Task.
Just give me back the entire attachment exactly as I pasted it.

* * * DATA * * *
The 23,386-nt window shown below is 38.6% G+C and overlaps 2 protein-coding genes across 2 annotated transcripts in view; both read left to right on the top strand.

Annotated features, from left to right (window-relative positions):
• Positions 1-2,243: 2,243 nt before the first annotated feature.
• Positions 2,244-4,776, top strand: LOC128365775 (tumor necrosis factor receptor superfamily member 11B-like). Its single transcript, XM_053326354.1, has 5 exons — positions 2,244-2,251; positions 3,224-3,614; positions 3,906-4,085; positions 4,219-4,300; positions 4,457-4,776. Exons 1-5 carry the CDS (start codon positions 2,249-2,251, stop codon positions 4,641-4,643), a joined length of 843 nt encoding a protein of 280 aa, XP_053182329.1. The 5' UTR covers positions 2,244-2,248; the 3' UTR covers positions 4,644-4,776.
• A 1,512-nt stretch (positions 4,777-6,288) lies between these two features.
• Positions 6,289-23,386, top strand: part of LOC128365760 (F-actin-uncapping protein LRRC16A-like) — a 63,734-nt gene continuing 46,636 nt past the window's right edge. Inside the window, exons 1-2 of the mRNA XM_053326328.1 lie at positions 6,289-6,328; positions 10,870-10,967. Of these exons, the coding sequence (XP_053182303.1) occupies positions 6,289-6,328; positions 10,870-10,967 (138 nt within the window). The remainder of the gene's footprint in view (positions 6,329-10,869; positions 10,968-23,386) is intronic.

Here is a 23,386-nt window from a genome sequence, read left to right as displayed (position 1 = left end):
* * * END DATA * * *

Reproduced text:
The 23,386-nt window shown below is 38.6% G+C and overlaps 2 protein-coding genes across 2 annotated transcripts in view; both read left to right on the top strand.

Annotated features, from left to right (window-relative positions):
• Positions 1-2,243: 2,243 nt before the first annotated feature.
• Positions 2,244-4,776, top strand: LOC128365775 (tumor necrosis factor receptor superfamily member 11B-like). Its single transcript, XM_053326354.1, has 5 exons — positions 2,244-2,251; positions 3,224-3,614; positions 3,906-4,085; positions 4,219-4,300; positions 4,457-4,776. Exons 1-5 carry the CDS (start codon positions 2,249-2,251, stop codon positions 4,641-4,643), a joined length of 843 nt encoding a protein of 280 aa, XP_053182329.1. The 5' UTR covers positions 2,244-2,248; the 3' UTR covers positions 4,644-4,776.
• A 1,512-nt stretch (positions 4,777-6,288) lies between these two features.
• Positions 6,289-23,386, top strand: part of LOC128365760 (F-actin-uncapping protein LRRC16A-like) — a 63,734-nt gene continuing 46,636 nt past the window's right edge. Inside the window, exons 1-2 of the mRNA XM_053326328.1 lie at positions 6,289-6,328; positions 10,870-10,967. Of these exons, the coding sequence (XP_053182303.1) occupies positions 6,289-6,328; positions 10,870-10,967 (138 nt within the window). The remainder of the gene's footprint in view (positions 6,329-10,869; positions 10,968-23,386) is intronic.

Here is a 23,386-nt window from a genome sequence, read left to right as displayed (position 1 = left end):